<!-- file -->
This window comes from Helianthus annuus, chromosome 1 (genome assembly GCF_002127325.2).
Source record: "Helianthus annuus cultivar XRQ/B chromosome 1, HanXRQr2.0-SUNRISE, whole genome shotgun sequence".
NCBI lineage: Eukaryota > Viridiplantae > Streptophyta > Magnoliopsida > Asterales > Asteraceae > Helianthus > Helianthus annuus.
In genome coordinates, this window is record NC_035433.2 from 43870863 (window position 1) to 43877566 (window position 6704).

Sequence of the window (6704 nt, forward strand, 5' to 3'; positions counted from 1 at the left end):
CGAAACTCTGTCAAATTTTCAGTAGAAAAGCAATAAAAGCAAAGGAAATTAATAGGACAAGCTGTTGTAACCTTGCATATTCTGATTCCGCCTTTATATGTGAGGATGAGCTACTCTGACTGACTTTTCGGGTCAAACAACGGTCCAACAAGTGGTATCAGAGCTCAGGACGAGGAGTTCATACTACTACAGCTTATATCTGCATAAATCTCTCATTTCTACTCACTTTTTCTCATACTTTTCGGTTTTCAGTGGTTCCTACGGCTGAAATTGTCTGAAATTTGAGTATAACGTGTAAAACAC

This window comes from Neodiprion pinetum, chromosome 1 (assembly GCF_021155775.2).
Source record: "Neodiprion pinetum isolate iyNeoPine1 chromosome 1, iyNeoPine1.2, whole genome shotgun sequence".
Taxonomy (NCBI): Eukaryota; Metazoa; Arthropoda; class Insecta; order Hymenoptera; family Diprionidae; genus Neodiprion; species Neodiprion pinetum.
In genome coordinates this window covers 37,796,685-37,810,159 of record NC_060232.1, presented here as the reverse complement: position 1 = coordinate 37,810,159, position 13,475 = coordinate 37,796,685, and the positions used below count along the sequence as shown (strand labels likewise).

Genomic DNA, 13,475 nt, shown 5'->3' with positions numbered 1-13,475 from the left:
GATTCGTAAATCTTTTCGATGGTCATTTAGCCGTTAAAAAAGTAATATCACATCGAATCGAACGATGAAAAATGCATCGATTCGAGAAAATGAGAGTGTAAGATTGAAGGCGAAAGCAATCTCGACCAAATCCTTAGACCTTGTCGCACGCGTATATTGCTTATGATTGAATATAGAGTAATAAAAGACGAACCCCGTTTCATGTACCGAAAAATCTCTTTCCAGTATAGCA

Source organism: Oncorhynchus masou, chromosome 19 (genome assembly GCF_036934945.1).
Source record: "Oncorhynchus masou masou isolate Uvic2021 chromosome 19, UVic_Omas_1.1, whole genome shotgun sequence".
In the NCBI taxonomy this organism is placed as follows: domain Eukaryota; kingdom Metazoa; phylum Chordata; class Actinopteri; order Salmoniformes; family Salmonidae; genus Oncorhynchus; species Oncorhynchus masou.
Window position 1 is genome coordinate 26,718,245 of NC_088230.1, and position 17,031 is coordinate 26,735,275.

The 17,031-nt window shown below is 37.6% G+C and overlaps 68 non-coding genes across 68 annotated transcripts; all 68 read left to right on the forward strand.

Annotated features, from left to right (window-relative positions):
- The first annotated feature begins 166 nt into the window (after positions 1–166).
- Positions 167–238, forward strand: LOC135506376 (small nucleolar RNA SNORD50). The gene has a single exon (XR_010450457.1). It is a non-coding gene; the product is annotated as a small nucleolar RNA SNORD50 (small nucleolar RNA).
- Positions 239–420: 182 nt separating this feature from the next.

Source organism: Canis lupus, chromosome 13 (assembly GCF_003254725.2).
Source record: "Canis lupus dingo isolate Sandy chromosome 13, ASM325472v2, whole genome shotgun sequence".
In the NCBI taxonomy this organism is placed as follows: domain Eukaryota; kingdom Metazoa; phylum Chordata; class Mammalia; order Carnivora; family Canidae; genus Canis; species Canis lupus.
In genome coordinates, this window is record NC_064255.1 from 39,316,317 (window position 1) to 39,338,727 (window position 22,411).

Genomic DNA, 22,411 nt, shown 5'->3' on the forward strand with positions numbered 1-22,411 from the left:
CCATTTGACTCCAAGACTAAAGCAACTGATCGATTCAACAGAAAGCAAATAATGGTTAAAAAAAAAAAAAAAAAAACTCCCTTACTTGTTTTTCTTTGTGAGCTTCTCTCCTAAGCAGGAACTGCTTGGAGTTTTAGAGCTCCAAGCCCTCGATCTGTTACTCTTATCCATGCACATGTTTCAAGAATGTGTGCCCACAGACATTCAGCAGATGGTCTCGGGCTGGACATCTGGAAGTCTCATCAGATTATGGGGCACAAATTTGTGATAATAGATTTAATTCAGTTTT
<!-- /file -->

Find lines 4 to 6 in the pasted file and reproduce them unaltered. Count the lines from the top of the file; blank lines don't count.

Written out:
In genome coordinates, this window is record NC_035433.2 from 43870863 (window position 1) to 43877566 (window position 6704).

Sequence of the window (6704 nt, forward strand, 5' to 3'; positions counted from 1 at the left end):
CGAAACTCTGTCAAATTTTCAGTAGAAAAGCAATAAAAGCAAAGGAAATTAATAGGACAAGCTGTTGTAACCTTGCATATTCTGATTCCGCCTTTATATGTGAGGATGAGCTACTCTGACTGACTTTTCGGGTCAAACAACGGTCCAACAAGTGGTATCAGAGCTCAGGACGAGGAGTTCATACTACTACAGCTTATATCTGCATAAATCTCTCATTTCTACTCACTTTTTCTCATACTTTTCGGTTTTCAGTGGTTCCTACGGCTGAAATTGTCTGAAATTTGAGTATAACGTGTAAAACAC